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review 2016-09-18 22:49
The Brothers Karamazov (Everyman's Library Classics, #70) - Fyodor Dostoyevsky,Larissa Volokhonsky,Richard Pevear

It's one of those where we get sold the whole.. 'Russia was a peasant backwater that had stagnated under the Tsars before Stalin launched the brutal equivalent of an industrial revolution in the five year plans that pulled the Soviet Union into modernity at huge cost to lives.' 

 

And yet you look at some of the literature and wider culture coming out of Russia in the late 19th Century and you realise that the above viewpoint is a bit caricatured. There seems to have been this great bubble of intellect and philosophy in which the circumstances were just right in that society to produce your Tolstoy's and your Dostoevskys. I'm not saying it was devoid of social and political issues, but for there to have been thriving intellect of this kind there must have been avenues in society that could make it happen.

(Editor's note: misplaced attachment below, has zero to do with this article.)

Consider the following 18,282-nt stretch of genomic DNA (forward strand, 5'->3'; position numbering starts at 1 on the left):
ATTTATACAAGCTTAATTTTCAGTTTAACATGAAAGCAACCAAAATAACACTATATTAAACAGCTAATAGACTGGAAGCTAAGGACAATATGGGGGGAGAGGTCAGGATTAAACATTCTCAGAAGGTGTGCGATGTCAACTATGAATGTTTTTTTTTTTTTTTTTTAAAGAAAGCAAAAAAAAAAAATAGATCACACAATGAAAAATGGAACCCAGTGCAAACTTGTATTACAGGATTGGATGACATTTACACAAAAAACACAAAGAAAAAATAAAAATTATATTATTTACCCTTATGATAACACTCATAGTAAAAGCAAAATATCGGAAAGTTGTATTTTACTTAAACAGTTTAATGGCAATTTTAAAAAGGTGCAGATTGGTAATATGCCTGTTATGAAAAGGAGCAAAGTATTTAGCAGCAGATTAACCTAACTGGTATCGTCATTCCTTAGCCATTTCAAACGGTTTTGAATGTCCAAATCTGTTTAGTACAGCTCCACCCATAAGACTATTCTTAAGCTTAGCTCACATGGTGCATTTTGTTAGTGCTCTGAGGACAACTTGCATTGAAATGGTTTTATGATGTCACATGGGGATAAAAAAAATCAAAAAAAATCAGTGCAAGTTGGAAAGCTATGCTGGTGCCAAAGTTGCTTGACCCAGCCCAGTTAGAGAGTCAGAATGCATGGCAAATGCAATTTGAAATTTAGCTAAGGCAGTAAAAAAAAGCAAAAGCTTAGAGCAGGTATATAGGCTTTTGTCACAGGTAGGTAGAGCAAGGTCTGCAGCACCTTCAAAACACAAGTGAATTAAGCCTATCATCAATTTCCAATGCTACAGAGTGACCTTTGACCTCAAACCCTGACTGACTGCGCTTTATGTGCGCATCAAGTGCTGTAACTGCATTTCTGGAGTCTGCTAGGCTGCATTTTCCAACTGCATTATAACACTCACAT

That's just a wider observation as a lead into my review. The book is fantastic, I envy the ability of Dostoevsky to make characters so unique and believable. When you read a sentence you have your own little voice and identity in your head for that person, and it is a person, because it feels real, it feels like this is a biography rather than fiction. I'd even go as far as to say I've never seen character development on a scale like this. I think the underlying cause of this is the author's ability to create dynamic conversations between characters driven by very different personalities and ideologies.

 

The three brothers are perfect:

 

Ivan the arrogant, intellectual atheist, who commands the respect of his brothers and is conflicted between his philosophy and the outcomes of his actions.

 

Dmitri passionate and emotional doomed to act on emotion, unable to control his fiery infatuation for Grushenka. His actions are always detrimental to himself and yet he never learns.

 

Alyosha the abnormally empathetic, kind and wizened monk. Constantly embroiled in other people's drama never of his own making and yet patient enough to sit and be a bulwark to anyone who needs him to listen and aid.